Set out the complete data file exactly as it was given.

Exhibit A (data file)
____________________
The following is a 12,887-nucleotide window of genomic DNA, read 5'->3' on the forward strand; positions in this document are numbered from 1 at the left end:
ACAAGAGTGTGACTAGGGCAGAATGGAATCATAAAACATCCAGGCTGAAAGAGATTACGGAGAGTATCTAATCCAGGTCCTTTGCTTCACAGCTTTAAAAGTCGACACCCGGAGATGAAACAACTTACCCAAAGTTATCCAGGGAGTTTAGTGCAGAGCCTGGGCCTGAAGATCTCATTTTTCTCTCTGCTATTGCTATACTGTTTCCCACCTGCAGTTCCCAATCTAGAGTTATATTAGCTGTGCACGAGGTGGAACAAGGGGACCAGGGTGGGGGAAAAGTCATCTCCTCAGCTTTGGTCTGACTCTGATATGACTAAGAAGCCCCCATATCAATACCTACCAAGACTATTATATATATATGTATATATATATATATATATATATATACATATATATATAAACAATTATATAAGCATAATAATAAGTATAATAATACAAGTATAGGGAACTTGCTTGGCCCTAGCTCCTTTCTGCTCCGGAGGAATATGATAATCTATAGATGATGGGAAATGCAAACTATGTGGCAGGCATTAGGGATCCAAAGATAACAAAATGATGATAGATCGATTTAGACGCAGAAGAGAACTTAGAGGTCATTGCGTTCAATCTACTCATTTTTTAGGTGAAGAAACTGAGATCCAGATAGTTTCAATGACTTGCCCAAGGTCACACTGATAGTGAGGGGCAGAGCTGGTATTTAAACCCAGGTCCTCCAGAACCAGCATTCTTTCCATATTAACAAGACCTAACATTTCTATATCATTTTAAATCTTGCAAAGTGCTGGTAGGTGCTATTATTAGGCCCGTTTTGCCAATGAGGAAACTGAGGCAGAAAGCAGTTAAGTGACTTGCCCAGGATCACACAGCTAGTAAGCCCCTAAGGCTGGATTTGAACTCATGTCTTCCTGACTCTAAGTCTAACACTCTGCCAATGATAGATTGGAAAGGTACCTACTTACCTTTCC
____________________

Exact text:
The following is a 12,887-nucleotide window of genomic DNA, read 5'->3' on the forward strand; positions in this document are numbered from 1 at the left end:
ACAAGAGTGTGACTAGGGCAGAATGGAATCATAAAACATCCAGGCTGAAAGAGATTACGGAGAGTATCTAATCCAGGTCCTTTGCTTCACAGCTTTAAAAGTCGACACCCGGAGATGAAACAACTTACCCAAAGTTATCCAGGGAGTTTAGTGCAGAGCCTGGGCCTGAAGATCTCATTTTTCTCTCTGCTATTGCTATACTGTTTCCCACCTGCAGTTCCCAATCTAGAGTTATATTAGCTGTGCACGAGGTGGAACAAGGGGACCAGGGTGGGGGAAAAGTCATCTCCTCAGCTTTGGTCTGACTCTGATATGACTAAGAAGCCCCCATATCAATACCTACCAAGACTATTATATATATATGTATATATATATATATATATATATATACATATATATATAAACAATTATATAAGCATAATAATAAGTATAATAATACAAGTATAGGGAACTTGCTTGGCCCTAGCTCCTTTCTGCTCCGGAGGAATATGATAATCTATAGATGATGGGAAATGCAAACTATGTGGCAGGCATTAGGGATCCAAAGATAACAAAATGATGATAGATCGATTTAGACGCAGAAGAGAACTTAGAGGTCATTGCGTTCAATCTACTCATTTTTTAGGTGAAGAAACTGAGATCCAGATAGTTTCAATGACTTGCCCAAGGTCACACTGATAGTGAGGGGCAGAGCTGGTATTTAAACCCAGGTCCTCCAGAACCAGCATTCTTTCCATATTAACAAGACCTAACATTTCTATATCATTTTAAATCTTGCAAAGTGCTGGTAGGTGCTATTATTAGGCCCGTTTTGCCAATGAGGAAACTGAGGCAGAAAGCAGTTAAGTGACTTGCCCAGGATCACACAGCTAGTAAGCCCCTAAGGCTGGATTTGAACTCATGTCTTCCTGACTCTAAGTCTAACACTCTGCCAATGATAGATTGGAAAGGTACCTACTTACCTTTCC